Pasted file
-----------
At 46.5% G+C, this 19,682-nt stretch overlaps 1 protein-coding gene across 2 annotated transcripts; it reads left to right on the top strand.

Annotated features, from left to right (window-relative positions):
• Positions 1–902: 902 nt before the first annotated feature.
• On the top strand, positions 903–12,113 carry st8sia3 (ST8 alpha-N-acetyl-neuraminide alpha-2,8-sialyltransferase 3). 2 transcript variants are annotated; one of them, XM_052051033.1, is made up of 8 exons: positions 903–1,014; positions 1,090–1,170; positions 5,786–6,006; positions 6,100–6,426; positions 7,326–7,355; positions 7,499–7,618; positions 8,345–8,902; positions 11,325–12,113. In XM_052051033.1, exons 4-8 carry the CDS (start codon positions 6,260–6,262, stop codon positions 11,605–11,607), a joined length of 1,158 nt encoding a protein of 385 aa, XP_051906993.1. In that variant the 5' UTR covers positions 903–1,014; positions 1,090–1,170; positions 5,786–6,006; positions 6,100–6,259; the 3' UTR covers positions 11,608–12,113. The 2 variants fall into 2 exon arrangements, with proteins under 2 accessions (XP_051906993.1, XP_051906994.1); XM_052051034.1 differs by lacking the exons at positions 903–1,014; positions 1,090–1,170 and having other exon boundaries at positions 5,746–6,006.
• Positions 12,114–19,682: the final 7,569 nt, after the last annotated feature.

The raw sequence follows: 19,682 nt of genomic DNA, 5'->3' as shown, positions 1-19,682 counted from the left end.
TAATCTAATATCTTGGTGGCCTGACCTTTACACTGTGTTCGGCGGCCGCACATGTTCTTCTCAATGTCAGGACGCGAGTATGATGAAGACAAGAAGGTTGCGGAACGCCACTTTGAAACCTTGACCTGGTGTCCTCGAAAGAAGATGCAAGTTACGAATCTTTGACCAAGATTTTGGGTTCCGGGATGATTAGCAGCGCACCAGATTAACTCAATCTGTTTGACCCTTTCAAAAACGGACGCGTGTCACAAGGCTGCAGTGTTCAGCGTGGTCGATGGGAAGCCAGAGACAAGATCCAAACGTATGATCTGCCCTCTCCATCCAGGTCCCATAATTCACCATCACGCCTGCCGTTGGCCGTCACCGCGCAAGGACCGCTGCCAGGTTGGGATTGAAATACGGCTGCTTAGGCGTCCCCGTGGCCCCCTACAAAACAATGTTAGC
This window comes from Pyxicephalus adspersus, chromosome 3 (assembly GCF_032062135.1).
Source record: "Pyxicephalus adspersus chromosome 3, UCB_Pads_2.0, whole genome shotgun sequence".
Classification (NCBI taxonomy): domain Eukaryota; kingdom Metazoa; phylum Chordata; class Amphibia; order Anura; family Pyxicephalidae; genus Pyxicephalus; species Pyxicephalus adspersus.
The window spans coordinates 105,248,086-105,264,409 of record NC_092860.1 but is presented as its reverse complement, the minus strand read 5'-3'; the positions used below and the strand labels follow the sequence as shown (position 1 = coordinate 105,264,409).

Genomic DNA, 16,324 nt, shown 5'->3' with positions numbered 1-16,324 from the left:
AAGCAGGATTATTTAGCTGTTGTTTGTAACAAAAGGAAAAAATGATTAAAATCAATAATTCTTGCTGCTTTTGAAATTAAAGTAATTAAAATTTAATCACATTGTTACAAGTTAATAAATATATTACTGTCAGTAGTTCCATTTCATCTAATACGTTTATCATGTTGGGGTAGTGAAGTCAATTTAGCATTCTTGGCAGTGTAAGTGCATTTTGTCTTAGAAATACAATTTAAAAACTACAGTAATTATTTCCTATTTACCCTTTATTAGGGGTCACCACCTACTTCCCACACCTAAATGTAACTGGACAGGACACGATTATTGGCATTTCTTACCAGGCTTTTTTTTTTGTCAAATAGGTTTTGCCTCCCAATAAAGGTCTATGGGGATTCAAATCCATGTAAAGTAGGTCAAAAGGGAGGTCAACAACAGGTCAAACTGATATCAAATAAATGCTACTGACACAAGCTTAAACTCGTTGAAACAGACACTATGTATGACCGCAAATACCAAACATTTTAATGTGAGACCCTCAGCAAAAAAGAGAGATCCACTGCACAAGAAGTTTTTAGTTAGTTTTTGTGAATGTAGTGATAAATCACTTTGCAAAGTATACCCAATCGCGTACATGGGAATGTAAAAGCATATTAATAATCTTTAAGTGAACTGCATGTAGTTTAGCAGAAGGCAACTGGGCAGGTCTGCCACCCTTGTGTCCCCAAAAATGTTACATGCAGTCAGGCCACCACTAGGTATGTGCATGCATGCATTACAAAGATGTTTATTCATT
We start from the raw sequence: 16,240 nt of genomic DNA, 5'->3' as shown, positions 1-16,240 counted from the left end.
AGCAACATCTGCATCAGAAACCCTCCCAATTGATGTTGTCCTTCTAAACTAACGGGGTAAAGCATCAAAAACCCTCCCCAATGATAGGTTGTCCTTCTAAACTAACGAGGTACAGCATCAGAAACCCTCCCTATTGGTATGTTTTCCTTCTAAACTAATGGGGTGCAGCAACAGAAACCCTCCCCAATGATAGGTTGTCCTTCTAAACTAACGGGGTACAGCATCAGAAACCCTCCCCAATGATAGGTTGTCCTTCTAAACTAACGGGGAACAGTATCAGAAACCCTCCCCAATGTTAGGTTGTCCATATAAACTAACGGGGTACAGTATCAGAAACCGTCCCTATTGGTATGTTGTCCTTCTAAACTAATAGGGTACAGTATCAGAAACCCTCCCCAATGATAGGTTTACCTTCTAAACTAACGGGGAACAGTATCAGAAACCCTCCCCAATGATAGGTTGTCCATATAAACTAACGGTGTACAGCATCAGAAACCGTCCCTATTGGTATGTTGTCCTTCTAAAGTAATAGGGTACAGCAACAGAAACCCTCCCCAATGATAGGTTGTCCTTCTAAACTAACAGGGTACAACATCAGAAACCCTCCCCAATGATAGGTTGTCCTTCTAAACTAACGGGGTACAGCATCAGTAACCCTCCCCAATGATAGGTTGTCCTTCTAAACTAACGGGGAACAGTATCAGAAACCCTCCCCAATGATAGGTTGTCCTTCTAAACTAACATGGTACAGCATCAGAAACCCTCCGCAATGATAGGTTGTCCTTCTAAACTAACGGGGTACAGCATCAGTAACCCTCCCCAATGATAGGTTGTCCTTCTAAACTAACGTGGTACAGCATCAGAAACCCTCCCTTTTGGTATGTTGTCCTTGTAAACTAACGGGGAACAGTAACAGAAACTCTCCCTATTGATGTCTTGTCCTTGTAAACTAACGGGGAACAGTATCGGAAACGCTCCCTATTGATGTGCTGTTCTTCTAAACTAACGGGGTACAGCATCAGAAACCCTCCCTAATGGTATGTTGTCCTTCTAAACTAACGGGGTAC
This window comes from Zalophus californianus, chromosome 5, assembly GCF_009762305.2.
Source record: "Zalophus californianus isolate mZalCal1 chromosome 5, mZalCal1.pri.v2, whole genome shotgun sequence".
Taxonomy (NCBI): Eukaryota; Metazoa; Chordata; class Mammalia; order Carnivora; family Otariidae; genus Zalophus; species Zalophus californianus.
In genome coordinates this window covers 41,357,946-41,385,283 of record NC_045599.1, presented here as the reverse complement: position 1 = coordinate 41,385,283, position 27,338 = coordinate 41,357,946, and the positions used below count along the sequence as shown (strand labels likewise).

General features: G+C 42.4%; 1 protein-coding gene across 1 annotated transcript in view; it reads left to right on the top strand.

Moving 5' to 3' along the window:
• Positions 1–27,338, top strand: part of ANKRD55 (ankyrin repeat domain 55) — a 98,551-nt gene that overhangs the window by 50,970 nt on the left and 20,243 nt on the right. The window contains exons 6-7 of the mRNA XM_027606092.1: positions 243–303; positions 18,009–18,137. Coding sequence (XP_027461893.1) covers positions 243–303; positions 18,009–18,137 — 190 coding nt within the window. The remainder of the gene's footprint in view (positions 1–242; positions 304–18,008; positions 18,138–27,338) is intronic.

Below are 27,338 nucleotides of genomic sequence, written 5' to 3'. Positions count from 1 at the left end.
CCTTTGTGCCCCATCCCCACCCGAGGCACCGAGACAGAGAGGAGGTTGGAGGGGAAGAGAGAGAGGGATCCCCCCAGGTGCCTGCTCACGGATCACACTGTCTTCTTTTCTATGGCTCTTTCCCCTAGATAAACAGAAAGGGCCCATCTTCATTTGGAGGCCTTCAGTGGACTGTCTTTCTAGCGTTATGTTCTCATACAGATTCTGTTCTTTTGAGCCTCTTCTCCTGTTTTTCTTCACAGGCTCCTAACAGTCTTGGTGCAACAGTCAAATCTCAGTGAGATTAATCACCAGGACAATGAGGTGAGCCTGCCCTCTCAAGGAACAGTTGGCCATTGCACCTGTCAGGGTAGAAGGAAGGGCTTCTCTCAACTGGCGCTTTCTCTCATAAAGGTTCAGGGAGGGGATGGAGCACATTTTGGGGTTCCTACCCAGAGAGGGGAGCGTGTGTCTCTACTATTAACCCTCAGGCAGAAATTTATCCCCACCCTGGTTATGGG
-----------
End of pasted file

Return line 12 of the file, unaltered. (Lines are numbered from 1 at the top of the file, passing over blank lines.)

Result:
Genomic DNA, 16,324 nt, shown 5'->3' with positions numbered 1-16,324 from the left: